I suppose I should get around to wrapping up the remaining posts I’d intended to write while still in Sendai now that I’m back to a semi-regular posting schedule (knock on wood). While we’re certainly enjoying the living hell out of Osaka so far, I definitely miss the friends and sights of Sendai. Let’s do some catching up, shall we?
In the chilly evenings of mid-January, in Sendai and across Miyagi-prefecture, people were celebrating the arrival of the New Year in the most solemn way possible; by burning their evil shit from last year!
Okay, that’s not exactly it but…well, no that’s about exactly it, as I understand it.
Dontosai is the oldest festival in Miyagi Prefecture and while it’s held all over, the one at Sendai’s Osaki Hachimangu Shrine is the most famous. And lucky for us, that’s the one we visited as it was right around the corner from us.
Basically, people all come to the shrine, pile up all their New Year’s decorations and anything else that’s a symbol of the old year or something they need to leave behind or move beyond and excise from their lives going forward, pitch it in a giant pile and light that fucker UP. People continue to show up through the evening and late into the night, continuously throwing things on the pile and watching the flames do their work.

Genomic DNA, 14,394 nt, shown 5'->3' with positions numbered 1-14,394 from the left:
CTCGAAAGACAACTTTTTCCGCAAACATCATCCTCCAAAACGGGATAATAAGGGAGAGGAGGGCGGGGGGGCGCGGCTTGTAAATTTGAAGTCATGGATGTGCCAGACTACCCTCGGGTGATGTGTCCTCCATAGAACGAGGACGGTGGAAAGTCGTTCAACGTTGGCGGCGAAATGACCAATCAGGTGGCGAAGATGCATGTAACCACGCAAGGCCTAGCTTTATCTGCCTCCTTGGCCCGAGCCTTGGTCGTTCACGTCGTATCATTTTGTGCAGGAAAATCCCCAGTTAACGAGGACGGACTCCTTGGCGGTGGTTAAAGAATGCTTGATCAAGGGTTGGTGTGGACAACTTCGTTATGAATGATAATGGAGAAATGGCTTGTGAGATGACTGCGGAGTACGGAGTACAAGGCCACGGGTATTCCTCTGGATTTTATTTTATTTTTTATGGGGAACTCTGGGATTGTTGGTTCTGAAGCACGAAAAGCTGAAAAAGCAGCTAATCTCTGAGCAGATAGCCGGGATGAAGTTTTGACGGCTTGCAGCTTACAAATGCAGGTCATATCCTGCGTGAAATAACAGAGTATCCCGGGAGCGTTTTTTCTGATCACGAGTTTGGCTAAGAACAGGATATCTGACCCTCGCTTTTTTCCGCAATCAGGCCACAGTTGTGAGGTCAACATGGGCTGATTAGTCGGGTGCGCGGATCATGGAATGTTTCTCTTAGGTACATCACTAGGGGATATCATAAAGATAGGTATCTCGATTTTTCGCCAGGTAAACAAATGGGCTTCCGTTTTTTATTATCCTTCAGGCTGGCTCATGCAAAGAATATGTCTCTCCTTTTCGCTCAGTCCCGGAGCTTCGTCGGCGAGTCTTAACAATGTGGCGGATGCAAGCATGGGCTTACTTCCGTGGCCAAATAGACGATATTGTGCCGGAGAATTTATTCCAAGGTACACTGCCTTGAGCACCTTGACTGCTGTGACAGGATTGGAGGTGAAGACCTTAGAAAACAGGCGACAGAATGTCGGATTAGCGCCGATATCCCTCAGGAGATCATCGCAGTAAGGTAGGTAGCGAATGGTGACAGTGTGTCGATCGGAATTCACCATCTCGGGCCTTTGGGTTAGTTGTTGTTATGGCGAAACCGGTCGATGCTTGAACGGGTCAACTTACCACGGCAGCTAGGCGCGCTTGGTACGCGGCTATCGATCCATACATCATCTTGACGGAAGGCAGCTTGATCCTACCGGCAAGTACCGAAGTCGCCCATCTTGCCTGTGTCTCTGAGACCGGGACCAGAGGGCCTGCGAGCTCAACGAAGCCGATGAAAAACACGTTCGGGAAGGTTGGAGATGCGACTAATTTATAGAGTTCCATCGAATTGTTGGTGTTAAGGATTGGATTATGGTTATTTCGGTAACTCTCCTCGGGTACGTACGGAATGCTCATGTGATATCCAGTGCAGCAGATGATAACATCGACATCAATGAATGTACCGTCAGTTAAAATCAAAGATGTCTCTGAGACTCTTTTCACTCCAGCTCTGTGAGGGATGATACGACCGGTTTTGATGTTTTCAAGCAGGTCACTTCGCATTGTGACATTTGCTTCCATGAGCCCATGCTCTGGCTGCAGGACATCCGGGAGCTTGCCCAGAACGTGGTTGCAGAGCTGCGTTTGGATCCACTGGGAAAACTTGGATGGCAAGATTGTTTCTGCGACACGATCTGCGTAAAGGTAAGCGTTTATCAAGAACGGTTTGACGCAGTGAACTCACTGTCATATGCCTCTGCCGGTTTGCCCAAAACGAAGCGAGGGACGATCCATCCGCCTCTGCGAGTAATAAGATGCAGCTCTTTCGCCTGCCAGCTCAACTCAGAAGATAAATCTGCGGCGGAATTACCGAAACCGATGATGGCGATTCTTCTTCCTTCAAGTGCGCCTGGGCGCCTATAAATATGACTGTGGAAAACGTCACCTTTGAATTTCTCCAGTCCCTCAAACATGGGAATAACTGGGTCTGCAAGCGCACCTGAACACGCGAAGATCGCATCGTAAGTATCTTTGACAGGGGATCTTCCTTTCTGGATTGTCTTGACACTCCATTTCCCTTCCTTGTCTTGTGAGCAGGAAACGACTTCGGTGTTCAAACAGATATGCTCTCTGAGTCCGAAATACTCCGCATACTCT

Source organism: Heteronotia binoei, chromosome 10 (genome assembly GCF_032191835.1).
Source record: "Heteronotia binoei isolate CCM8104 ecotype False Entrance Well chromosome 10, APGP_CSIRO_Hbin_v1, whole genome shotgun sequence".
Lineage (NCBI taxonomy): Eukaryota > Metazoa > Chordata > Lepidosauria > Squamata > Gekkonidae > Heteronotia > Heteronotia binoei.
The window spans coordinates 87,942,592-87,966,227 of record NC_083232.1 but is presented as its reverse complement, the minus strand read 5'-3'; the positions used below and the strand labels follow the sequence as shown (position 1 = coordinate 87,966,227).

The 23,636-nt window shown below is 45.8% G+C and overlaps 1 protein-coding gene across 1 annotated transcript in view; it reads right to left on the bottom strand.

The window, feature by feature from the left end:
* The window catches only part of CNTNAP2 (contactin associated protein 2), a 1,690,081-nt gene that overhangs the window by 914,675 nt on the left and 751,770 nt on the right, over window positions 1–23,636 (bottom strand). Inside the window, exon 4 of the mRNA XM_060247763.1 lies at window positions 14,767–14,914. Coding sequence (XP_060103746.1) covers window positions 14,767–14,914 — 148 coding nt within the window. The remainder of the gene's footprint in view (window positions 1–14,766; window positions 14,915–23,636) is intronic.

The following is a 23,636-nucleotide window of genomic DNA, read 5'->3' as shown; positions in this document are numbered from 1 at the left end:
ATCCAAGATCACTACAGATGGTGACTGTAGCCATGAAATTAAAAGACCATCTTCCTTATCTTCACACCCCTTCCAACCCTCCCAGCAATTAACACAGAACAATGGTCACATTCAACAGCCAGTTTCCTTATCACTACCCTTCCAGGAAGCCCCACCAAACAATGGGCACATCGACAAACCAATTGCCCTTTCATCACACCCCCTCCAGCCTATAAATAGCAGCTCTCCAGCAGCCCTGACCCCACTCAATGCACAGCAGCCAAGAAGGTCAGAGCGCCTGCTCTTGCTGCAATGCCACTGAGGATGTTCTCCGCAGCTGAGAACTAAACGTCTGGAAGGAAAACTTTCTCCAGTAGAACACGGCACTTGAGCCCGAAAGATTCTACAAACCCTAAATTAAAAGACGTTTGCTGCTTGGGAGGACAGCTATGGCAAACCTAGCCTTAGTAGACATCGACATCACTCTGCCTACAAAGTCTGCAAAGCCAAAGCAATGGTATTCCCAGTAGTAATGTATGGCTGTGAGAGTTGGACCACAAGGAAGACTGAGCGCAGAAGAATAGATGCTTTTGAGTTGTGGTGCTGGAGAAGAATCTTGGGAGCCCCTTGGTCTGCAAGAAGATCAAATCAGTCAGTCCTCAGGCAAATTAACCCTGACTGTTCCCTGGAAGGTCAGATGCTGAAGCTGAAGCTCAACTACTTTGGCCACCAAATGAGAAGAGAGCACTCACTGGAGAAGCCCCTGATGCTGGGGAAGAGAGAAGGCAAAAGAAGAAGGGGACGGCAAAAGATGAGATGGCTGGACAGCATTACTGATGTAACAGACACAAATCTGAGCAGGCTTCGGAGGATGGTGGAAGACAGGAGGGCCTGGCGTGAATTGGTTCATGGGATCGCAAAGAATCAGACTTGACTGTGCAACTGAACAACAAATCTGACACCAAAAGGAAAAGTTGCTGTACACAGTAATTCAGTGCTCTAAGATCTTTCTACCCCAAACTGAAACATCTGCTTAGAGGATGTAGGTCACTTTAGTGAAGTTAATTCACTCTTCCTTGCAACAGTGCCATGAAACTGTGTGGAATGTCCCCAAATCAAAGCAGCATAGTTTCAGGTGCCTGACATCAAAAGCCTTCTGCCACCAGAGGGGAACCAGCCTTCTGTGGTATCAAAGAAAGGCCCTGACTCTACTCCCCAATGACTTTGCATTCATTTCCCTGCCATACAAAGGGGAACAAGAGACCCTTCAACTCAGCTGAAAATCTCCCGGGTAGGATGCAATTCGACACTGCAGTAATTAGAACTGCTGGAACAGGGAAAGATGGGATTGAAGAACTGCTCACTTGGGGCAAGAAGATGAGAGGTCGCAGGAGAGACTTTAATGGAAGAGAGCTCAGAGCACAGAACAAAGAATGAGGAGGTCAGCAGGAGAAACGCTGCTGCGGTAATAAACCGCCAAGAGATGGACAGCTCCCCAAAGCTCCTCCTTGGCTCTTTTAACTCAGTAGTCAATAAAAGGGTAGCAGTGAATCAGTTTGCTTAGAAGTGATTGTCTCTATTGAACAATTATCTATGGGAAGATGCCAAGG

One of the neat things is that starting in the early afternoon, even in the city, where I was earlier in the day, you’ll see various groups, like companies, clubs, student groups, etc, stripped down to loincloths and making the long, cold pilgrimage out to the shrine on the edge of the city by foot, carrying the offerings they intend to burn. The idea is that enduring the cold is part of the ‘shedding’ of the past year, which makes sense that you’d figuratively shed the previous year’s trappings by literally shedding a layer of skin cells by losing them to frostbite, oy!
I need to stress this was still January. In Sendai. I was dressed in full winter regalia with scarf, gloves and hat and was still cursing the cold. These dudes were nipples-to-the-wind for probably about an hour or so and taking it like champs with only the promise of being next to a 30-foot bonfire for a few minutes at the end. Bully for them, man!
We opted to keep our clothes on and have some beer and stall food all while staying as close to fire as we could for as long as possible.
Mary and her colleague, Don, who was just a few days fresh in Japan at this point, enjoying the wonton destruction.
Mmmmmm, buttered potatoes.
Surprise, the post is over!